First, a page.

Cashins & Associates Blog

Summertime Safety and Health: Sunburns, Poisonous Plants, and Insects

Posted by Eileen Watkins on Thu, Jul, 24, 2014 @ 14:07 PM

Bee's NestAn earlier blog post of ours focused on heat stress, a safety hazard that is much more prevalent during the summer months.  This post addresses other summertime hazards that can impact employees who work outside.

Sunburns can be uncomfortable at best and painful at worst.  They are also an important, clear sign that excessive exposure to the sun's harmful UVA and UVB rays has occurred.  By now, everyone is probably aware that chronic, excessive exposures to sunlight cause skin damage, premature aging of the skin, and increase the risk of skin cancer.  The proper use of sunscreen will help to prevent sunburns and all types of skin damage, including skin cancer. 

Be sure to use a sunscreen that protects against UVA and UVB rays.  Applying a generous amount 30 minutes before you go outside gives the active ingredients time to adsorb onto the skin.  Use a water-resistant sunscreen if you are going to get wet or sweat.  Most importantly, remember that one application of sunscreen won't provide prolonged protection from UVA and UVB rays.  Re-apply your sunscreen every 2 hours.  

Poison IvyPoisonous plants such as poison ivy, poison oak, and poison sumac cause allergic skin reactions in about 50-75% of the population.  Exposure to the plant oil urushiol causes a rash that is a form of allergic contact dermatitis.  It appears 24 to 72 hours after the exposure and is characterized by red streaks or patches and itching, swelling, and blisters.

Poison ivy, oak, and sumac are caused when the skin directly contacts the plant or when indirect contact with urushiol-contaminated items (gloves, tools, etc.) occurs.  In addition, urushiol can become air-borne if these plants are burned.  In this case, allergic respiratory reactions can occur.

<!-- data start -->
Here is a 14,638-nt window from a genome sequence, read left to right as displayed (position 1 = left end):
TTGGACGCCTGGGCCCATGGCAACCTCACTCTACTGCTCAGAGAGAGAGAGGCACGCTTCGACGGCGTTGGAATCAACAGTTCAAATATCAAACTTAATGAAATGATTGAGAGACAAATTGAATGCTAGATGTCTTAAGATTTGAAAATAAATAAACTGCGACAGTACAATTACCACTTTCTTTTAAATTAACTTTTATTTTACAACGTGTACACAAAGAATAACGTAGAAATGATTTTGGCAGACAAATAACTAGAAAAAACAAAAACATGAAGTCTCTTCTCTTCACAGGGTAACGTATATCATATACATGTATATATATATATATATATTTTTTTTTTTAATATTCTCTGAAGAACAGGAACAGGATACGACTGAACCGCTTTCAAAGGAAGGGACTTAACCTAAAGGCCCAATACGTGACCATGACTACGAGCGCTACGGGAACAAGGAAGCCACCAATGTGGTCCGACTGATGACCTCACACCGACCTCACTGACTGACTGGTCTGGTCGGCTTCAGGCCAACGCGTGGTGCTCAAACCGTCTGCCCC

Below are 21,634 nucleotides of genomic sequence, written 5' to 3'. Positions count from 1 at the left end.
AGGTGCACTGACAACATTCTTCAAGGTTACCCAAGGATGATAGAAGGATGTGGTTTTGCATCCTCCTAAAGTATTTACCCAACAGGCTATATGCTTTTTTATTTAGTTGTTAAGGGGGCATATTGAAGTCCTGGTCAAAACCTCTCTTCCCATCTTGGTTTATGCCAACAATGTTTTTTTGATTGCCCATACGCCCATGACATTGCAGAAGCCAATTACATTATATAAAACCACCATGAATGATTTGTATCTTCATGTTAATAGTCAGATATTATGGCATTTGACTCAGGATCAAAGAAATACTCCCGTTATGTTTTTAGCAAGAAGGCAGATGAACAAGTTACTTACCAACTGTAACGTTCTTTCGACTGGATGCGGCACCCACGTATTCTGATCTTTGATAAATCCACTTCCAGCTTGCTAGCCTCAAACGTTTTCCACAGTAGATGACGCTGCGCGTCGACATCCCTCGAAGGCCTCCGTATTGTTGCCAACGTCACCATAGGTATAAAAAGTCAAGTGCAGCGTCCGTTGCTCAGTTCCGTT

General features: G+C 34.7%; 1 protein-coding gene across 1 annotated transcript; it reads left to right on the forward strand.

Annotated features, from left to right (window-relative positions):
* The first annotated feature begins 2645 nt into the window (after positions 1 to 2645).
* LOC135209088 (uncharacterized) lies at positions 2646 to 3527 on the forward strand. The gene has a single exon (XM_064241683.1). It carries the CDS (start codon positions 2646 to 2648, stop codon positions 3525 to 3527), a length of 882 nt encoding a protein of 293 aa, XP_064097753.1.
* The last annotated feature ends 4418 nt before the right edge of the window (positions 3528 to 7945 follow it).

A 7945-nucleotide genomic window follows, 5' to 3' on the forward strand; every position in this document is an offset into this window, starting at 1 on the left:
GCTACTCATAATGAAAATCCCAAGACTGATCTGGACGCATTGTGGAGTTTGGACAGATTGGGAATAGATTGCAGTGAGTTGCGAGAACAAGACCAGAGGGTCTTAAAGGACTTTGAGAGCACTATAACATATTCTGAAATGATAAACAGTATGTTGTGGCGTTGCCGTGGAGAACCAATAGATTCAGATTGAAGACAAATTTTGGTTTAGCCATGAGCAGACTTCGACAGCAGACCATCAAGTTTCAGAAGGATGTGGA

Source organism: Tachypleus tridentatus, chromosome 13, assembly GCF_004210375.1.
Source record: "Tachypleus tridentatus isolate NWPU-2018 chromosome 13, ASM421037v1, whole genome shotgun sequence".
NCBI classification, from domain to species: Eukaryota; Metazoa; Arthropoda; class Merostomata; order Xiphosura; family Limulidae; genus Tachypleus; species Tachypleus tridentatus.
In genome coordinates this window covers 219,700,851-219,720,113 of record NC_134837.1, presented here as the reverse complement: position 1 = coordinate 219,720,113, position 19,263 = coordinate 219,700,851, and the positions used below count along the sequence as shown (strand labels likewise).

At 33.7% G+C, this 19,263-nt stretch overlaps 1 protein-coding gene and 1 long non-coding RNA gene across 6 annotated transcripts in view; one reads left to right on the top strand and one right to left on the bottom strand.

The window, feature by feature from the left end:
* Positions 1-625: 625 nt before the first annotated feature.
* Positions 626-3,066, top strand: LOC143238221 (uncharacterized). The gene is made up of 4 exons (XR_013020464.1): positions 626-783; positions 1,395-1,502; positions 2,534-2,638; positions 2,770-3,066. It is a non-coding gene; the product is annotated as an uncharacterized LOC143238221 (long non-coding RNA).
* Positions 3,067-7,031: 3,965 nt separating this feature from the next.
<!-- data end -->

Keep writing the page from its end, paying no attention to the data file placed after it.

Protect yourself from poison ivy, oak, and sumac exposures.  Know what these plants look like so you can identify and avoid them.  Wear clothing, gloves, etc. that cover the skin as much as possible.  Apply ivy block barriers which inhibit the oil from absorbing onto the skin.  Immediately wash skin that comes in contact with a poisonous plant.  Use a cleaning product that dissolves the urushiol oil off of your skin.   

Deer TickInsects can cause short-term inconveniences and discomfort - or can significantly impair you.  For most of us, a bee, wasp, or hornet sting causes a quick, sharp pain that quickly goes away.  Unfortunately, some individuals have allergic reactions to these stings.  These reactions run the gamut from moderate to life-threatening.

Reduce your risk of a bee, wasp, or hornet sting.  Inspect your work area for nests.  Wear light-colored clothing that covers as much of the skin as possible.  Avoid scented soaps, deodorants, etc. that attract these insects.  If you or a co-worker is stung, watch for signs and symptoms of an allergic reaction and seek medical care, if needed.

West Nile Virus and Eastern Equine Encephalitis (also known as EEE or Triple E) are mosquito-borne illnesses found in the northeastern US.  They are caused by viruses that are acquired when mosquitoes feed off of infected, non-human hosts (birds, horses, etc.) and subsequently bite humans.  Fortunately, the majority of people that are infected with the West Nile Virus are asymptomatic and EEE is rare in humans.

Lyme Disease is well-known in the northeastern US.  It is caused by bites from black-legged ticks (nicknamed deer ticks) which are infected with the bacterium Borrelia burgdorferi.  Lyme disease is initially characterized by a red rash which may be uniform in color or have a "bull's eye" pattern.  Other symptoms such as fever, fatigue, and muscle or joint aches follow.  Early diagnosis and treatment of Lyme Disease usually results in favorable outcomes.  Individuals with undiagnosed or untreated Lyme Disease may experience chronic neurologic, arthritic, cardiac, or other problems.

Protect yourself from tick bites.  Cover your skin as much as possible and wear light-colored clothing which makes it easier to detect ticks.  Use an insect repellent.  Remove and wash your clothes as soon as possible.  Putting them in the dryer for 1 hour will kill any remaining ticks.  Check yourself for ticks and promptly remove them.  Watch for signs and symptoms of Lyme Disease.

Cashins & Associates hopes that you are your workers are having a safe summer!  Do you need help with a safety, industrial hygiene, or environmental issue?  Click on the button below to submit your inquiry today!

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Topics: health & safety, Summer safety, sunburns, insects, poisonous plants

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